(Source: Wikipedia)

Inspection Bungalow at VV Pura


Chitradurga Fort

Built 18th century
Built by Nayakas of Chitradurga
Construction materials Granite Stones

Current condition Ruins
Open to the public Yes, Controlled by Government of Karnataka
Battles/wars Nayakas against Hyder Ali in 1760s, 1770s & 1799

Chitradurga Fort (Kannada: ಚಿತ್ರದುರ್ಗದ ಕೋಟೆ), or as the British called it Chitaldoorg, straddles several hills and a peak overlooking a flat valley in the Chitradurga District, Karnataka, India. The fort's name Chitrakaldurga, which means 'picturesque fort' in Kannada, is the namesake of the town Chitradurga and its administrative district.

The Fort was built in stages between the 10th and 18th centuries by the dynastic rulers of the region, including the Rashtrakutas, Chalukyas and Hoysalas as well as the Nayakas of Chitradurga, feudal lords in the Vijayanagar Empire. The Nayakas of Chitradurga, or Palegar Nayakas, were most responsible for the expansion of the fort between the 15th and 18th centuries. They were defeated by Hyder Ali at Chitradurga in 1779. Later the fort was expanded and strengthened by Hyder Ali and his son Tippu Sultan,who succeeded Madakari Nayaka V, the last ruler of the Nayaka clan. The fort is built in a series of seven concentric fortification walls with various passages, a citadel, masjid, warehouses for grains and oil, water reservoirs and ancient temples. There are 18 temples in the upper fort and one huge temple in the lower fort. Among these temples the oldest and most interesting is the Hidimbeshwara temple. The masjid was an addition during Hyder Ali’s rule. The fort's many interconnecting tanks were used to harvest rain water, and the fort was said to never suffer from a water shortage.


Chitradurga Fort lies in the midst of a valley formed by the Vedavati River. The Tungabhadra River flows to the northwest of the Fort. Seven hills constitute the Chinmuladri range. The seven circles of the fort enclose these hills. Features of massive rock hills and scenic valleys, huge towering boulders are seen in the fort precincts. The hills on which major part of the fort and the city rest, belong to the oldest rock of granitic formation in the country. The highest hill peak of the area is located at Jogi Matti, 5 kilometres (3.1 mi) to the south of Chitradurga. The highest elevation of the hills at the fort is 976 metres (3,202 ft).[5] The area covered by the fort is reported to be 1,500 acres (607.0 ha).

The fort is located 120 km (74.6 mi) from Hampi, the UNESCO World Heritage Site and 200 km (124.3 mi) from Bangalore. The nearest railhead is Davanagere on the Bangalore/Mysore – Arasikere broad gauge railway line.


Gombe Mantapa
A number of inscriptions of the Chalukyas, the Hoysalas and the Vijayanagar kings have been found in and around the fort. These inscriptions trace the history of the fort to the 3rd Millennium B.C. Ashokan period rock edicts found near Brahmagiri also link Chitradurga to the Mauryan Empire during the reign of the royal dynasties of Rashtrakutas, Chalukyas and Hoysalas. However, the area where the fort now exists achieved prominence only under the dynastic rule of the Nayakas of Chitradurga or "Paleygars" (called "little Kings") as a feudatory of the Vijayanagar Empire. 

Thaneer Konda
Between 1500 AD and 1800 AD, Chitradurga Fort witnessed a turbulent history starting with the Vijayanagar Empire; Vijayanagar Empire had got control of this region from the Hoysalas. Vijaynagar rulers brought the Nayakas, the traditional local chieftains of the area under their control as their feudatory, till their dynastic reign ended in 1565 A.D. Thereafter, the Nayakas of Chitradurga took independent control of the region and their clan ruled for more than 200 years until the last of their rulers Madakari Nayaka V was defeated by Hyder Ali of Mysore Kingdom, in 1779. During all these years, Chitradurga Fort was central to the reign, particularly of the Nayakas.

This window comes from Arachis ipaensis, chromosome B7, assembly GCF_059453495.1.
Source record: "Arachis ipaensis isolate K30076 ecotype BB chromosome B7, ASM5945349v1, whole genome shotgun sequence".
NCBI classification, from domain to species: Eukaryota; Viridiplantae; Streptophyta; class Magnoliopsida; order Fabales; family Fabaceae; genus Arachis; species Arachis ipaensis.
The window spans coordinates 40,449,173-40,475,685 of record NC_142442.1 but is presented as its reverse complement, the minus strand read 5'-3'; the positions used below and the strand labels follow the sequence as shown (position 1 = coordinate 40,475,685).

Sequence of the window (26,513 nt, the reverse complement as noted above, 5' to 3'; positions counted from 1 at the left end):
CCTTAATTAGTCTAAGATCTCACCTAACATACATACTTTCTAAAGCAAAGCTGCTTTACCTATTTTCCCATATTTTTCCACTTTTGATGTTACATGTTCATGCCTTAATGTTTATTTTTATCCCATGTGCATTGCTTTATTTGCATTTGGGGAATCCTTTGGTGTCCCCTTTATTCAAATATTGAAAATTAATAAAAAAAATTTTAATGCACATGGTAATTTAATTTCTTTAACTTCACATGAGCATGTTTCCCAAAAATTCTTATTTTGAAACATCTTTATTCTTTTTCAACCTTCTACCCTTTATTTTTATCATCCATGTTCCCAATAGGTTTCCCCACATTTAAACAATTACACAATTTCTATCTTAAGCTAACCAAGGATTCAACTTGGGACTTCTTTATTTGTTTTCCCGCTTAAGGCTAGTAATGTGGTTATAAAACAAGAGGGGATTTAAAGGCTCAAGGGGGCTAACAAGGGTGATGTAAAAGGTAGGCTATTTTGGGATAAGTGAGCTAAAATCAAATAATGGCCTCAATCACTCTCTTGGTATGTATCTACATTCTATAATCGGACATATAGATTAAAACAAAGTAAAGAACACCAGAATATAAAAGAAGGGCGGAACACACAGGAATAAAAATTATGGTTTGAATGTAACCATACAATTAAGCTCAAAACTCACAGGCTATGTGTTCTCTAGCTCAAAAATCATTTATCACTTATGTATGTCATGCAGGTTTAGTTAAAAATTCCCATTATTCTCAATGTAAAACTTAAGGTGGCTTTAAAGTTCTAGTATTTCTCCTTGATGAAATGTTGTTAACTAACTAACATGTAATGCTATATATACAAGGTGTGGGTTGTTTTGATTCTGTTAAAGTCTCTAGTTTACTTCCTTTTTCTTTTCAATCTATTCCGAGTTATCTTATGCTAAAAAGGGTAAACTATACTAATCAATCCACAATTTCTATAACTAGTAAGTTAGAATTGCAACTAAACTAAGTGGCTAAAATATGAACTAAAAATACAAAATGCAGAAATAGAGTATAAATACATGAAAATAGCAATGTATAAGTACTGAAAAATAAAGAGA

Timmana Nayaka or Thimmappa Nayaka, a chieftain from Matti in Davangere taluk, during the rule of Saluva Narasimha, was the first ruler in the hierarchy of the Nayakas of Chitradurga. Initially, he was a chieftain under the Vijayanagar Empire but was soon elevated to the rank of Governor of Chitradurga by the Vijayanagar ruler in recognition of his excellent provence in military service to the empire. His rule covered areas of the Davangere district and Chitradurga district. His rule lasted for a brief period and ended with his incarceration and death in the jail of the Vijaynagar Empire. After him, his son Obana Nayaka or Madakari Nayaka (1588–1602) succeeded him. Madakari Nayaka was followed by a series of hierarchical or other adopted forms of successions of the same clan; Madakari Nayaka V was the final ruler of the clan from 1758 to 1779. Bharamappa Nayaka who ruled from 1689 till 1722 is regarded as the greatest of the Nayaka rulers famed for building forts, palaces, tanks and temples, including several gateways and bastions. He fought several battles against the Mughals.

However, it was during the reign of Madakari Nayaka V (1758 to 1779) that the city of Chitradurga and the Fort were besieged by the troops of Hyder Ali. Madakari Nayaka used the fort effectively for defense during three battles that were fought against Hyder Ali. At times he had allied himself with Hyder Ali of Mysore Kingdom and at other times with the Marathas. Hyder Ali attacked the Chitradurga Fort first time in 1760, the second time in 1770 and the third time successfully in 1779 when he defeated Madakari Nayaka. Madakari Nayaka was taken a prisoner and killed. Nayaka's gamble of playing with both Hyder Ali and the Marathas did not work out. He was betrayed by the Marathas and some local Muhammadan officers in his service. Subsequent to his death the treasury at the fort is said to have yielded a rich bounty. It was during one such war that the heroics of Onake Obavva, the wife of a soldier guarding the fort became a legendary event.